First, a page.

Some interesting commentary that relates to current time:

"Democracies are clearly the weakest form of government there is.… [People] are free. To live in chaos. Too many cooks in the kitchen. Too many people with a place at the table. Too many voices in the room. People are idiots. They don't know what they want a to get as much as they can at the expense of their neighbor.… The most efficient the longest lasting form of government is without debates, autocratic. One commands and others obey. People deride that is evil. I would say then that the world dearly needs more evil.

"People don't want freedom. People want to be safe, democracies cannot provide that. But one person with the requisite power can.

"I don't have to overthrow the United States… I just had to change the perspective of some in a few key places.… By making it simple my focus is complete and my odds of success are far greater.”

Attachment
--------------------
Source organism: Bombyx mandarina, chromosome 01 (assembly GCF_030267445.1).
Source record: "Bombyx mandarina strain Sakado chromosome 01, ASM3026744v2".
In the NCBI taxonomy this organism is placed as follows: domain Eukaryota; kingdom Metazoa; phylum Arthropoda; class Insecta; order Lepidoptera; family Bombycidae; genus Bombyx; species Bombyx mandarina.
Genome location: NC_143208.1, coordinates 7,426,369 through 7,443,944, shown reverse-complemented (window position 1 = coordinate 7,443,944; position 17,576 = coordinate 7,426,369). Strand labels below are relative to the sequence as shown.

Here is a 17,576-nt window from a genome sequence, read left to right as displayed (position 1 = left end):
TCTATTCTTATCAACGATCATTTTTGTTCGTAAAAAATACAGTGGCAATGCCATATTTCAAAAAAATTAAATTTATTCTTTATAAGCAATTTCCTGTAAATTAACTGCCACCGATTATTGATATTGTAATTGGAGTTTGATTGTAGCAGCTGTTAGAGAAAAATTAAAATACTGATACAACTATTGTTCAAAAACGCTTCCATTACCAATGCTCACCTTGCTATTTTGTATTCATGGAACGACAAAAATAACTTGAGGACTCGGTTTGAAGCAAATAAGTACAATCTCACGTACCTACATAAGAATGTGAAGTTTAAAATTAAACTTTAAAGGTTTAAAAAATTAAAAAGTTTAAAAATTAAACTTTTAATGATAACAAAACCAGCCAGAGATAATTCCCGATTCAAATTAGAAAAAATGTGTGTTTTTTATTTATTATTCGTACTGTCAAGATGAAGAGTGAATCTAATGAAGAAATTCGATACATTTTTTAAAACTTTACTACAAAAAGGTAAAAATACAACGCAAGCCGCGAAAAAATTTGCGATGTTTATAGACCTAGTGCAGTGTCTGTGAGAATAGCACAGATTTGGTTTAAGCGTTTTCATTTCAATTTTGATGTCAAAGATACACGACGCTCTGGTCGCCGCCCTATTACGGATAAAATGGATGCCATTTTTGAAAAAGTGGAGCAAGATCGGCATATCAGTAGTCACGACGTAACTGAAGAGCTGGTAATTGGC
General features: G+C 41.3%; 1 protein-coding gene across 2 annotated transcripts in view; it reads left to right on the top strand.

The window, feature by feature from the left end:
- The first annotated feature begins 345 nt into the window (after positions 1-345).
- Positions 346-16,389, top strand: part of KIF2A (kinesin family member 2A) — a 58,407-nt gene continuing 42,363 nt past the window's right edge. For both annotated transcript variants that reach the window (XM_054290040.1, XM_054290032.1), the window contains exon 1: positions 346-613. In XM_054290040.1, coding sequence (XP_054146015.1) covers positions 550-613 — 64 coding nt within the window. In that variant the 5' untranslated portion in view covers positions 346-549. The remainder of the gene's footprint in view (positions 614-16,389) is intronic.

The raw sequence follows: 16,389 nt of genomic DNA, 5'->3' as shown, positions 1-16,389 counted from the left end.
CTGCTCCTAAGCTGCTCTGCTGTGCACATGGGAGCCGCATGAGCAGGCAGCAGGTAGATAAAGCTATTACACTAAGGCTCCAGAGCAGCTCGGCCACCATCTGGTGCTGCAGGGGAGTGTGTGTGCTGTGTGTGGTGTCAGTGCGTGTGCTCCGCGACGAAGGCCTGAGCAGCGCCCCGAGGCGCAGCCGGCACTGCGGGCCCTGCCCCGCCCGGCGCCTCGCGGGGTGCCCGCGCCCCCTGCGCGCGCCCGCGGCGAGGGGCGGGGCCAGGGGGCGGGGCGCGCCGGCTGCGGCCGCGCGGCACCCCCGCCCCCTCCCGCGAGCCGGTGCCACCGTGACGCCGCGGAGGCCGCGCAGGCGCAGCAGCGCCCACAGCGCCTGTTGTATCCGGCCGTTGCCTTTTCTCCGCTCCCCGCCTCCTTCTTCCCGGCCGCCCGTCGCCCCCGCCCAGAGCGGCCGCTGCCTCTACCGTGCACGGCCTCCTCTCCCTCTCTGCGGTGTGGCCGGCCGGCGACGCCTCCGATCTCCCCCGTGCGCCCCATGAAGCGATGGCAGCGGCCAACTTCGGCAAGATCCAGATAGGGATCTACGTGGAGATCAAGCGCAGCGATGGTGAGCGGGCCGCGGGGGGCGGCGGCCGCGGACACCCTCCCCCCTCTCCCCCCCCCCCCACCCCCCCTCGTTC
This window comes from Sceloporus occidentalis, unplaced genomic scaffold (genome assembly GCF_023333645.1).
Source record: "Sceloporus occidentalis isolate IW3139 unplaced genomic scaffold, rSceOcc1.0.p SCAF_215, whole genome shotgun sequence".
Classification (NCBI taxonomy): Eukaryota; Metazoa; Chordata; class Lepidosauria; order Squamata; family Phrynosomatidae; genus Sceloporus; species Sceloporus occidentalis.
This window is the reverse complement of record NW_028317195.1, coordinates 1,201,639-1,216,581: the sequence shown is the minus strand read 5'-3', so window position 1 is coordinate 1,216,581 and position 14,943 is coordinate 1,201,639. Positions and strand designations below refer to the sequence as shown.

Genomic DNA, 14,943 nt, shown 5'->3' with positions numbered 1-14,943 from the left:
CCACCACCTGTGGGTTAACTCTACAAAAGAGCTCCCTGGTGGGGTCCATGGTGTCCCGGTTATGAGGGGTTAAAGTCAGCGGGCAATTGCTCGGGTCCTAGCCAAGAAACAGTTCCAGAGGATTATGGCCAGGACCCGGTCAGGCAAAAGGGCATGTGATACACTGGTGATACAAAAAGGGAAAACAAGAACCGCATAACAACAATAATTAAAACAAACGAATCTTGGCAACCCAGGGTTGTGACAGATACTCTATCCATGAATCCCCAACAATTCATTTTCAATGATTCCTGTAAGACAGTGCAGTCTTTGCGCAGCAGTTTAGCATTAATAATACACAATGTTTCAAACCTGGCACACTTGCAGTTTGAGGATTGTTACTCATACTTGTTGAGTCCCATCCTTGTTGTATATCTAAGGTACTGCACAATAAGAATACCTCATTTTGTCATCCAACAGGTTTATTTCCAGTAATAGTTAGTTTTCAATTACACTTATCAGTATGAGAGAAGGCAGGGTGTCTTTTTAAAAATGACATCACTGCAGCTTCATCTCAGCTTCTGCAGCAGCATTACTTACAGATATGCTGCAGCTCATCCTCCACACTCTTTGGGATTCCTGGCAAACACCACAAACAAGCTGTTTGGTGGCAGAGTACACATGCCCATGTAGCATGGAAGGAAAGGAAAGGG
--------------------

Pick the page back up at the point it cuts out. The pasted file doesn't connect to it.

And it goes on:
“I found the guys who inherit [from a rich parent] often have a chip on their shoulder. The man breaks too much about how successful the is. Somebody who earned it probably wouldn't feel the need.”

One character was described as someone with the classic narcissistic personality.

The characters are exaggerated stereotypes. There are lots of killings and a few somewhat graphic sex scenes. Most of the chapters are about three pages long with the story continuing the new chapter. Tremendous waste of paper and an insult to readers who do have an attention span. ( )
  Judiex | Mar 25, 2018 |
David Baldacci's 'End Game' is probably the 'end game' for me with Baldacci novels. Totally pedestrian writing, wooden dialogue, unrealistic action, and a bunch of situations that should cause readers to say 'huh?', combine with a fairly silly plot to create a book I couldn't wait to finish. I thought about bailing several times, but thought it might improve.....not.